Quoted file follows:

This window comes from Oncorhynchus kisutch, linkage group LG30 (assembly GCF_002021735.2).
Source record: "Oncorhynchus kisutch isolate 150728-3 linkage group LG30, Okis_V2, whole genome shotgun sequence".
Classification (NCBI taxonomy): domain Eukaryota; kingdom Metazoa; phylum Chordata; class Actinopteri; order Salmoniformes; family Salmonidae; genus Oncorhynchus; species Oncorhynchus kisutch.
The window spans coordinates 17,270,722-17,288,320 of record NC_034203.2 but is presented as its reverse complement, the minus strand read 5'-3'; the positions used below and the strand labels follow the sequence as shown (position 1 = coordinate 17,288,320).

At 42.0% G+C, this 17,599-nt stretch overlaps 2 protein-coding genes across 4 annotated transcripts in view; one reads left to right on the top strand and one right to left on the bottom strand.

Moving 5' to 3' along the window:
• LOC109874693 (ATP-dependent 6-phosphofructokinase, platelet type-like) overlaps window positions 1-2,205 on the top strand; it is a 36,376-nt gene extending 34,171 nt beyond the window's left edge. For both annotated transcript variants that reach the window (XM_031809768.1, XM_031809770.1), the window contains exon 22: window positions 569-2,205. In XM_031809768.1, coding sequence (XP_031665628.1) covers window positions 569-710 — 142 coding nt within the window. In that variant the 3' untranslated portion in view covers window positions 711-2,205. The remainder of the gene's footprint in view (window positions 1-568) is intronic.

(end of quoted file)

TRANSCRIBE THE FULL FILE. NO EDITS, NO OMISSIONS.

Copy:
This window comes from Oncorhynchus kisutch, linkage group LG30 (assembly GCF_002021735.2).
Source record: "Oncorhynchus kisutch isolate 150728-3 linkage group LG30, Okis_V2, whole genome shotgun sequence".
Classification (NCBI taxonomy): domain Eukaryota; kingdom Metazoa; phylum Chordata; class Actinopteri; order Salmoniformes; family Salmonidae; genus Oncorhynchus; species Oncorhynchus kisutch.
The window spans coordinates 17,270,722-17,288,320 of record NC_034203.2 but is presented as its reverse complement, the minus strand read 5'-3'; the positions used below and the strand labels follow the sequence as shown (position 1 = coordinate 17,288,320).

At 42.0% G+C, this 17,599-nt stretch overlaps 2 protein-coding genes across 4 annotated transcripts in view; one reads left to right on the top strand and one right to left on the bottom strand.

Moving 5' to 3' along the window:
• LOC109874693 (ATP-dependent 6-phosphofructokinase, platelet type-like) overlaps window positions 1-2,205 on the top strand; it is a 36,376-nt gene extending 34,171 nt beyond the window's left edge. For both annotated transcript variants that reach the window (XM_031809768.1, XM_031809770.1), the window contains exon 22: window positions 569-2,205. In XM_031809768.1, coding sequence (XP_031665628.1) covers window positions 569-710 — 142 coding nt within the window. In that variant the 3' untranslated portion in view covers window positions 711-2,205. The remainder of the gene's footprint in view (window positions 1-568) is intronic.